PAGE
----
The AAA Protein Superfamily
What is the AAA superfamily?
The AAA (for ATPases Associated with various cellular Activities; suggested by Kunau et al., Biochimie 75, 209-224 (1993)) protein superfamily is characterized by a highly conserved module of approximately 230 amino acid residues including an ATP binding consensus, present in one or two copies in the AAA proteins. AAA proteins are found in all organisms (Archaea, Eubacteria, Eukaryota: Protista, Fungi, Plants, Animals) and are essential for, e.g., cell cycle functions, vesicular transport, mitochondrial functions, peroxisome assembly, and proteolysis.
The first sequence of an AAA protein (porcine VCP; Koller and Brownstein, Nature 325, 542-545) has been published 1987, and Peters et al. first observed that members of different families (VCP/p97 and Sec18p/NSF) are related (EMBO J. 9, 1757-1767 (1990)). While many details about interacting proteins have been described for some AAA families, the common function of the AAA module is still a matter of speculation.
- For an in-depth review about the AAA superfamily, and a hypothesis about the function of the AAA module, see
F. Confalonieri, M. Duguet
A 200-amino acid ATPase module in search of a basic function
BioEssays 17(7), 639-650 (1995)
- For an analysis of the phylogeny of the AAA members, sequence "fingerprints" for subfamilies, and a secondary structure prediction, have a look at Andreas Beyer's review
Sequence analysis of the AAA protein family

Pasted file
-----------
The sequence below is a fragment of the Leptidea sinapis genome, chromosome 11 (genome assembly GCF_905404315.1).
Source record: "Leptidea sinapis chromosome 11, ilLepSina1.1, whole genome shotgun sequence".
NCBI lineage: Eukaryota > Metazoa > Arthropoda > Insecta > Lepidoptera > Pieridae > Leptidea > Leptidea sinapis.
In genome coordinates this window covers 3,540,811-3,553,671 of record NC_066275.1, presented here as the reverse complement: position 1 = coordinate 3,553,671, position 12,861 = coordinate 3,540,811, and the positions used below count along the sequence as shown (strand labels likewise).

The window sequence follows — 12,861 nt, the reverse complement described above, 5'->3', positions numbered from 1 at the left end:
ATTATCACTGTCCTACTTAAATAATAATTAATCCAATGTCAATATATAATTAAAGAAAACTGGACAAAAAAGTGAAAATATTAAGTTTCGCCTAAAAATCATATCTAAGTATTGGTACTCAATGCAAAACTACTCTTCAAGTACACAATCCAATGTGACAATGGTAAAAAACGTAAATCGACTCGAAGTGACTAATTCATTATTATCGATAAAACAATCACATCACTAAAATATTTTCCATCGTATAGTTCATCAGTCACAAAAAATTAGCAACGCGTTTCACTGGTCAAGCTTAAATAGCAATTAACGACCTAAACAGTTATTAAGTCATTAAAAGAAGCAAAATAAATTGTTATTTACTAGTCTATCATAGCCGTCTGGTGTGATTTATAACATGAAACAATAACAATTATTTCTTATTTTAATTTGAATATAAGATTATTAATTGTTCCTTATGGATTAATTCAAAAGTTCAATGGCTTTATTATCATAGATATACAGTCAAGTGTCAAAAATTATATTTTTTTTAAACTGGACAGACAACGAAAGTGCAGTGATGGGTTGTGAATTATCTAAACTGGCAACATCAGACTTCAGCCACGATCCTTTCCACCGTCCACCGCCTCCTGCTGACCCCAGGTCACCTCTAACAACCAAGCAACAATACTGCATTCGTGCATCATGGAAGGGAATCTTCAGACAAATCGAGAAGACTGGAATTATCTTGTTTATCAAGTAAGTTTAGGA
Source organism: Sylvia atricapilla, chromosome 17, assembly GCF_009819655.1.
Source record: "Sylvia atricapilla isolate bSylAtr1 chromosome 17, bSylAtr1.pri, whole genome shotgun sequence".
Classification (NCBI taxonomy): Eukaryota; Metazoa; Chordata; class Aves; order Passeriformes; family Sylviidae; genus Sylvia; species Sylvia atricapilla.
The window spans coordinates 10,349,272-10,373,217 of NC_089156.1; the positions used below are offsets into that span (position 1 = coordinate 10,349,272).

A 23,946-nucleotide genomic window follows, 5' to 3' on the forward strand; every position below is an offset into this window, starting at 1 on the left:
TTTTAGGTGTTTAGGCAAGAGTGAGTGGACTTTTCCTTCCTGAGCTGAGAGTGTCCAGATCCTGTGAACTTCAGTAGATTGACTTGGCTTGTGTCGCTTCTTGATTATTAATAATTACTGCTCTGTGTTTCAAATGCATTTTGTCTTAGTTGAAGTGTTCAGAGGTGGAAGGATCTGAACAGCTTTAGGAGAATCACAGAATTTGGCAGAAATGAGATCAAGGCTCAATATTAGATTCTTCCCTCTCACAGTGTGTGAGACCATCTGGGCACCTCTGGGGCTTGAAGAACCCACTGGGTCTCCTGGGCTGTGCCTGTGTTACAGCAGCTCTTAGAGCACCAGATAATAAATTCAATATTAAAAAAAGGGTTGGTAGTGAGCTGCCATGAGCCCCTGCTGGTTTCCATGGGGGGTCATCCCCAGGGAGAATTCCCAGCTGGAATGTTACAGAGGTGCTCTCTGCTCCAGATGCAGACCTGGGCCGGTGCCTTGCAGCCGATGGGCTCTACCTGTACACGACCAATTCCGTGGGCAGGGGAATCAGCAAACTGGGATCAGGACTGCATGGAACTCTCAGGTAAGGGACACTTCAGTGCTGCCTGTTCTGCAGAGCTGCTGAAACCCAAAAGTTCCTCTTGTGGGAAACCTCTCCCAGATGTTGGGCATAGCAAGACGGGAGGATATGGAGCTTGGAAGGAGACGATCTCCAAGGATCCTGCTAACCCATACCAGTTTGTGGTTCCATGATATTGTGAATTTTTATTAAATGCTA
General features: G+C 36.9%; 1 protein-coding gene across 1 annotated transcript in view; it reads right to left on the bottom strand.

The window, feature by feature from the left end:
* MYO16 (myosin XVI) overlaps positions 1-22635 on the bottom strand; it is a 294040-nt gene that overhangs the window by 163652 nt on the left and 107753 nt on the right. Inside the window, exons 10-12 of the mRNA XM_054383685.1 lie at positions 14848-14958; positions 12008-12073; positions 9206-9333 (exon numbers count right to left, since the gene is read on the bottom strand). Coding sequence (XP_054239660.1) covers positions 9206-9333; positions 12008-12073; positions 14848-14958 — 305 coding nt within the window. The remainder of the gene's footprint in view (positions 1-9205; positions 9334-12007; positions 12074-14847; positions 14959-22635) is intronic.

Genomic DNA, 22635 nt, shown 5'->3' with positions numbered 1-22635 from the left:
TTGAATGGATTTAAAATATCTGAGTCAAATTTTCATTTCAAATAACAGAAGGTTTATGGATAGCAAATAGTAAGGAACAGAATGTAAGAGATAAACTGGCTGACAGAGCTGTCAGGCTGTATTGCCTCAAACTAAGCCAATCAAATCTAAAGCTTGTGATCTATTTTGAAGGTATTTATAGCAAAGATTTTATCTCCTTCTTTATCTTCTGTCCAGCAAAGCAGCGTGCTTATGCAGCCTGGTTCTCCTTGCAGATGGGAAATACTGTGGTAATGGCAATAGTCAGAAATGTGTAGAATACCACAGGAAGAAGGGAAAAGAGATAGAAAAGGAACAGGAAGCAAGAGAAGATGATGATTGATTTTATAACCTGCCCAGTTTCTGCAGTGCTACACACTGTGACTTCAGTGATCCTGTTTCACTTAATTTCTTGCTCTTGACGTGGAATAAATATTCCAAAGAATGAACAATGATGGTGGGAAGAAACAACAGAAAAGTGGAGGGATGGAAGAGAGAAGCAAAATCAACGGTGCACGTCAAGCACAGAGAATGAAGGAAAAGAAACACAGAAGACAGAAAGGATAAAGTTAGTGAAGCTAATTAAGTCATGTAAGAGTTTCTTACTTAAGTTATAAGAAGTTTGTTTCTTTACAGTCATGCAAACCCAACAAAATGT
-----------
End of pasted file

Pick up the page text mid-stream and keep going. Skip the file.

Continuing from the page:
Protein Science (1997), 6: 2043-2058
- Jon Swaffield and Michael Purugganan give an overview of the evolution of the conserved AAA region:
Jonathan C. Swaffield and Michael D. Purugganan
The evolution of the conserved ATPase domain (CAD): Reconstructing the history of an ancient protein module
Journal of Molecular Evolution 45, 549-563 (1997)
- This review about the AAA family contains - besides a lot of information about the function of the different AAA members - some beautiful pictures of p97 molecules and an illustration of the targets of AAA action within the cell. Check it out:
Sheetal Patel and Martin Latterich
The AAA team:related ATPases with diverse functions
Trends in Cell Biology 8, 65-71 (1998)
- And an AAA reference on the WWW: The MIPS database now has a specific section about AAA genes and proteins with very nice graphics. The pages mostly focus on yeast YTA proteins and their homologues.
The phylogenetic tree (calculated from the conserved modules) provides an overview of the AAA superfamily and gives access to information about AAA proteins and families by clicking them in the tree. (If you use a non-graphical browser, choose the list view). The AAA-Tree is available in an object oriented (PICT) format to allow for high quality printouts and easy modification (colors, names of genes, additions...). Use it freely, but please mention who constructed it.
Congress announcements and summaries, and the latest published results about AAA.